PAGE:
$4 a home to create more affordable housing: Metro Vancouver takes 1st step on new tax
Automatic property tax levy would allow improvements to aging rental housing stock, housing committee says
Would you pay $4 more a year to help build more affordable housing?
It's something homeowners from Lions Bay to Langley may soon be doing, after Metro Vancouver's housing committee endorsed a measure that would raise $4 million annually for its housing corporation.
According to housing services general manager Ravi Chhina, that could create an extra 500 units of housing in the next decade on vacant land currently owned by local governments.
If passed by the full Metro Vancouver board later this month and implemented in next year's budget, it would work out to about $4 a home.
"What it means is that there's more housing for the middle class," he said. "It's helping some families that are struggling right now to live within the region."
Metro Vancouver currently operates 49 sites providing housing for more than 9,000 people. Most of the housing units are two or three-bedroom homes in Vancouver, New Westminster, Richmond or Surrey, with rent either below the area's market value or based on the renter's income.
But many of the properties are aging and with a vacancy rate under one per cent, Chhina says, the regional government needs additional apartments to house existing tenants during renovations.
The average annual tax for all Metro Vancouver services is $534 per household.
Which municipalities will benefit?
Members of the housing committee were complimentary of the proposal but wanted to know where the new housing projects would be placed — with many hoping they would go in municipalities with less purpose-built rental housing.
"You need to find accommodations for those folks [in older buildings] when they're renovated," said Pitt Meadows Mayor Bill Dingwall.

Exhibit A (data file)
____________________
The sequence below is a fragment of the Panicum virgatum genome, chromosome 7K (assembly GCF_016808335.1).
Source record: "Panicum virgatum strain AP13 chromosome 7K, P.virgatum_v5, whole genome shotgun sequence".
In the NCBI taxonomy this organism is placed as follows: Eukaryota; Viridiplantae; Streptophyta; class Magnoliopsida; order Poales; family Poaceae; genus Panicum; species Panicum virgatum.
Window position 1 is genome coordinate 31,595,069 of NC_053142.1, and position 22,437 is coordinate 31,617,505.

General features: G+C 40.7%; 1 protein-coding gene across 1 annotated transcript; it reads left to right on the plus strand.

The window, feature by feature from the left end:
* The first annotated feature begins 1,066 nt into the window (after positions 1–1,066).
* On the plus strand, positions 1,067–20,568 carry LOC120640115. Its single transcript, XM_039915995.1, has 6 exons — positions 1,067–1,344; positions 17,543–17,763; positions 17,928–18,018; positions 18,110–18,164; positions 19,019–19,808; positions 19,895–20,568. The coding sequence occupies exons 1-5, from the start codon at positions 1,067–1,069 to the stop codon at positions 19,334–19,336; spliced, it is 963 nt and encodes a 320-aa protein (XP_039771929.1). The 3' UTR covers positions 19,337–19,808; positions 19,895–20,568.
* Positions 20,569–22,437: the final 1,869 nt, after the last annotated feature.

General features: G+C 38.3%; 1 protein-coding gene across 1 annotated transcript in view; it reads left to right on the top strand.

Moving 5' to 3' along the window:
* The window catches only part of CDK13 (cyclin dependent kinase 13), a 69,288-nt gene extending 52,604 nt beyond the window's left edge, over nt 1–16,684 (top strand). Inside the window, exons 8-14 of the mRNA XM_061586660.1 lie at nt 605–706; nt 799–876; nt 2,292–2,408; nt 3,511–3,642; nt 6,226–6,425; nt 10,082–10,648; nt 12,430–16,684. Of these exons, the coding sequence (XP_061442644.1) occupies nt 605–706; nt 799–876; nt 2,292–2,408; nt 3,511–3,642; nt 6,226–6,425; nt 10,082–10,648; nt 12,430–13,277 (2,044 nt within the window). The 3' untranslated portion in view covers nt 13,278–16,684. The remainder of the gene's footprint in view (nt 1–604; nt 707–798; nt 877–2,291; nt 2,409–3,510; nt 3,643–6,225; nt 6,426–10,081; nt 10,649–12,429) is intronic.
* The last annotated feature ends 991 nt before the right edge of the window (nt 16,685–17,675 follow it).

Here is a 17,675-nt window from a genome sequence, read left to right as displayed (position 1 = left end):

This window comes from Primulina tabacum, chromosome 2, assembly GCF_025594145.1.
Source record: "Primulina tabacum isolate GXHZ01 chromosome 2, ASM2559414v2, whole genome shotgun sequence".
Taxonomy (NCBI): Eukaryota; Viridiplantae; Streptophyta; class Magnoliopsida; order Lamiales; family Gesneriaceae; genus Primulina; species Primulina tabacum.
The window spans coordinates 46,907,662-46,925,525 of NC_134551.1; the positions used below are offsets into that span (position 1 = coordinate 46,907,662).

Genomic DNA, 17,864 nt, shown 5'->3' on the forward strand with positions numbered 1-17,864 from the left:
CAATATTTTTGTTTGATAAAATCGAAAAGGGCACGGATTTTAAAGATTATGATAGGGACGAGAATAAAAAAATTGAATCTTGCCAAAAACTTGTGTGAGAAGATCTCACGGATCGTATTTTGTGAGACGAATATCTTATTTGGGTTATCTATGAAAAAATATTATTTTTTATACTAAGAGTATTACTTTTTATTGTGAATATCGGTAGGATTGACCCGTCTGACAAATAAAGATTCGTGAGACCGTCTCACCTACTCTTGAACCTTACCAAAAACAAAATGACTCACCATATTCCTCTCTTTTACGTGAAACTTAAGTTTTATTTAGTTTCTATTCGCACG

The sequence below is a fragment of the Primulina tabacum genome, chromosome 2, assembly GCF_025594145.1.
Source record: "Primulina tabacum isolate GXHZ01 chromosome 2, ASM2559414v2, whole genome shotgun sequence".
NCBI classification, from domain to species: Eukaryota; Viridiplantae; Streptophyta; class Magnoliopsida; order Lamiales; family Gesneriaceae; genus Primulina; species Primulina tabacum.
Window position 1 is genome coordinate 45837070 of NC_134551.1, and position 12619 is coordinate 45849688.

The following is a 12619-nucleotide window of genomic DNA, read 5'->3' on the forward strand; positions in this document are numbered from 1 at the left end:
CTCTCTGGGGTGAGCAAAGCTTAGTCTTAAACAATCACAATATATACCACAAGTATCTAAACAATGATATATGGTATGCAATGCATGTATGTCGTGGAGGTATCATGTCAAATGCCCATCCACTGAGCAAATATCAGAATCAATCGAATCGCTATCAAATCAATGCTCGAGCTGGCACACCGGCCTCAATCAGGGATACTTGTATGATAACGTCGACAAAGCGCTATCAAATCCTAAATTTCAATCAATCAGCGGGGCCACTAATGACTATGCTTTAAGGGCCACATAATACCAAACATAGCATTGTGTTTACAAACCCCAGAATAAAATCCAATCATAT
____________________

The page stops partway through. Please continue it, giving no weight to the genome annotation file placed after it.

"My fear … is those new units would stay in close [to the old buildings] to accommodate those people, their friends and their work habits."
North Vancouver City Mayor Linda Buchanan also cautioned the program would benefit larger municipalities that had vacant land available to provide to Metro Vancouver.
"We don't have a lot of land but we're development rich," she said.
"I think there just needs to be a conversation around how the model will work for some of the smaller municipalities who don't necessarily have as much land and capacity to do that."
Is $4 enough?
There was also a debate over whether 500 housing units and an extra $4 million a year would be enough to make a serious dent in the region's housing crisis.
"Four dollars is a pretty small amount, and yet in the public's eyes will be seen as a tax. I wonder whether it's not enough. If we're going to tax, let's show we're doing something significant," said Maple Ridge Mayor Mike Morden.
"I don't see any sense in doing this small. Let's put it out there and see where it lands," added White Rock Mayor Darryl Walker.
However, the committee agreed that the $4 million request was appropriate for the time being and hoped other levels of government would also step in.
"Yes it's $4, and that's fairly nominal. But when we always put costs down to the household [through property taxes], it can easily get lost to what the cumulative effects are," said Buchanan.
"It is a slippery slope when we continually take on the responsibilities of other levels of government."